|Image: Smart Tan|
Two guys were peeking into Boystown yards early Saturday morning. A cop was dispatched an hour later.
A drunk reportedly climbed behind the wheel of a car around the same time. A cop was dispatched 70 minutes later.
Welcome to the world of RAPs and the incredible effort to deny that they have an impact on police service.
Frequent CWB readers are probably familiar with the term RAP. It stands for “Radio Assignments Pending,” an official term used by the Chicago Police Department and their dispatchers to designate periods of time when police districts have no cars available to handle incoming 911 calls.
When all officers are tied up on assignments, districts go “into a RAP” and new calls for help stack up and wait for an officer to become available.
So far this weekend, our district has been in RAP status at least four times for periods lasting from just over an hour to more than three hours.
Robbed By 3 Men? See Ya In 20 Minutes (Maybe)
Even people who reported serious crimes to 911 had to wait. Like the man who said three guys “snatched” him into a car and stole his phone and wallet near Grace and Southport Saturday morning.
No officers were available to help the man, a fact that was made perfectly clear by the 19th district’s police dispatcher when a police unit finally became available 18 minutes later, at 5:03AM.
Dispatcher: “I gotta send you on this robbery, ’cause this person is blowing up 911 [with calls for help].”
If that guy had to wait 18 minutes for cops to start heading his way, how long do you think less serious calls sat around that morning? Let’s take a look:
On The Waiting List
5:14AM — A police unit asks if they can take their lunch break. Dispatcher: “I’m going to have to deny you that because you have 1, 2, 3, 4, 5 pending assignments and, um, you know, you’re in a RAP.” Officers are not allowed to take lunch breaks when their district is in a RAP.
6:00AM — A unit becomes available. “Let’s go with that DUI driver for me. [The call] has an hour on it. Hopefully they made it safe wherever they were going.” Clark & Lawrence.
6:02AM – “An hour and 10 minutes ago, there were two guys…looking inside a white vehicle. Caller thought they might be trying to break in.”
6:03AM – “An hour ago, in the 900 block of Roscoe, there were two [men] walking back and forth looking into yards. Can you take care of that one for me?”
“Manipulated In A Way I Despise The Most”
|Our alderman, “shoveling” a lot of something.|
Interesting story for ya. We reported last month on a man who was beaten and robbed while the district was in a RAP. Cops eventually met the guy in a hospital room, where he had been taken by ambulance.
A reader saw that story and called Alderman Tom Tunney’s office:
…They didn’t have any information for me, but are looking into it and said they will call me back. I let them know that I needed to know exactly what they are doing about the delayed response.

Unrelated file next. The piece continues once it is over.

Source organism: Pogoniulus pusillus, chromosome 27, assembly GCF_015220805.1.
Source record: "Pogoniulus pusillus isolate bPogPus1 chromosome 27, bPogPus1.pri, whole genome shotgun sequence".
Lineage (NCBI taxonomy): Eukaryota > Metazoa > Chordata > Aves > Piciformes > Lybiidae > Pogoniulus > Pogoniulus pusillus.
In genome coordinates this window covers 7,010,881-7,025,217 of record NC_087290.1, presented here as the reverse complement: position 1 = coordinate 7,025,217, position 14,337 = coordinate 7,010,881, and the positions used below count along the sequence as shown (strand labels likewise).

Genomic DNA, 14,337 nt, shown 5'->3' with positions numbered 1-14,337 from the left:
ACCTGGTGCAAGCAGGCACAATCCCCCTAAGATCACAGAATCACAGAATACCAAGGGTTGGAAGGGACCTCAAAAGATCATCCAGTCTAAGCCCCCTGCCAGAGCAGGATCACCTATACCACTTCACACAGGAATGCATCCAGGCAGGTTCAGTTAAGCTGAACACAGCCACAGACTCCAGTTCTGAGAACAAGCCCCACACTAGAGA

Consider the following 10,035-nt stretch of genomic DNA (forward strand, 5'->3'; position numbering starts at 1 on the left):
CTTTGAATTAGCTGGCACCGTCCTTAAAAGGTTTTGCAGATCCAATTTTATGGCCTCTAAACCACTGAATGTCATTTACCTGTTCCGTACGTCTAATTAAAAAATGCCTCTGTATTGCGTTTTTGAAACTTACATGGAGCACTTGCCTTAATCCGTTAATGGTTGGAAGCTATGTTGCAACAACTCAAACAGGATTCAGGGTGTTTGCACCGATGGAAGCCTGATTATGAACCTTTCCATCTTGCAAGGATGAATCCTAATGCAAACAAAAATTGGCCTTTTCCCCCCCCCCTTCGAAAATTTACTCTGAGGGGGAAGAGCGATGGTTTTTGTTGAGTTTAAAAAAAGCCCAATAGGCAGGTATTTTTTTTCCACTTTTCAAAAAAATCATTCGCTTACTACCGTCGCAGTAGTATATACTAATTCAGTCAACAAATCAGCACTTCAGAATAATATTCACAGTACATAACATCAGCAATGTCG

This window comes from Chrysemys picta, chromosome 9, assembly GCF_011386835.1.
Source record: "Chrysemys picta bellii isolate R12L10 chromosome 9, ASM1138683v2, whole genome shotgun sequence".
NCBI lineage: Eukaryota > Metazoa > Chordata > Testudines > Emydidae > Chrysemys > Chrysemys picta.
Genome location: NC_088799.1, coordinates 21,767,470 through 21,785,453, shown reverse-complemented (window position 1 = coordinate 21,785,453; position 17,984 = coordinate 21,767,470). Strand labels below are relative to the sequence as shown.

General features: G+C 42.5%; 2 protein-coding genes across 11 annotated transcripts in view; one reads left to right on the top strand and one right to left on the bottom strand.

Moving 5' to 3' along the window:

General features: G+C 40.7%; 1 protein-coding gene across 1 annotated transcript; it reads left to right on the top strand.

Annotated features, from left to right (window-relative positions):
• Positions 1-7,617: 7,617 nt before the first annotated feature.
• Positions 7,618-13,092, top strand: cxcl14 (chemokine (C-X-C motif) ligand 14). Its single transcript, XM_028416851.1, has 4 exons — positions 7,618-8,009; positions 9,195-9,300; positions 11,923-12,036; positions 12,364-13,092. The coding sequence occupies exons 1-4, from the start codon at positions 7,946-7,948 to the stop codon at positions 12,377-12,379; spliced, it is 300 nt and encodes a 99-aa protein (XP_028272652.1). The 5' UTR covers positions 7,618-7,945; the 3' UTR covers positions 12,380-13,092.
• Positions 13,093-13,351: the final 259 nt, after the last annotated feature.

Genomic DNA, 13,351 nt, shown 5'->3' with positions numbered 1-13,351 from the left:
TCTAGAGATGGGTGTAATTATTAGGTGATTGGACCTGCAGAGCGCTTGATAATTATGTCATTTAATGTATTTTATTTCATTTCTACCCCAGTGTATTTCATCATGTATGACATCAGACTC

[Later]…They just called me back and told me that their report says that it took the officer 20min before he got to the victim to take a report and that this wasn’t a RAP issue.
That’s a classic, Tom. Technically, the officer did “take 20 minutes to get to the victim.” The alderman failed to mention, of course, that the call sat around for 40+ minutes waiting for that officer to become available.
Tom Tunney’s office just tried to manipulate me in a way that I despise the most; they told me the truth, but not the whole truth.
I just called them back with this information and I could tell they are in “PR mode”. They are “reaching out to the captain for more information (again) and will be listening to the police scan from that morning”. I could tell there was no accountability but I’m reasonable; I don’t expect them to take ownership of something they don’t know anything about. However:
1. How can you possible not know about a beating and robbery just two blocks away from your office? I expect the Alderman’s office to be in the know regarding all of the crime in the area.
2. I felt that from the beginning, I was being treated like I don’t understand how the police force functions, the process in which they take calls… and ultimately I feel like I’m treated as if I’m incredibly misinformed about this recent RAP issue.
3. So far the answers have been scripted rebuttals.
It feels like each time they reach out to the police, it’s so they can learn how they can explain the situation to me, and make it sound like its business as usual. It’s not addressing the issue, or even admitting there is an issue.
Do yourself a favor. Contact the alderman’s office Monday morning and see how he explains away all of long waits for service we told you about above. It should be interesting. (773) 525-6034. Or stop by 3223 N. Sheffield. Or email ’em.
You may want to ask why he isn’t speaking up loudly and publicly about the 22% reduction in police manpower our district has suffered. Another Lakeview alderman has and he hasn’t been struck by lightning or anything.
Remember, our alderman is the guy who the Sun-Times said was literally reduced to tears over the square footage of Wrigley Field’s new Jumbotron. But when real people are being hurt physically and financially, it’s Smoke Screen City.
Oh. And if you need to listen to “the police scan,” just let us know. We have an enormous archive.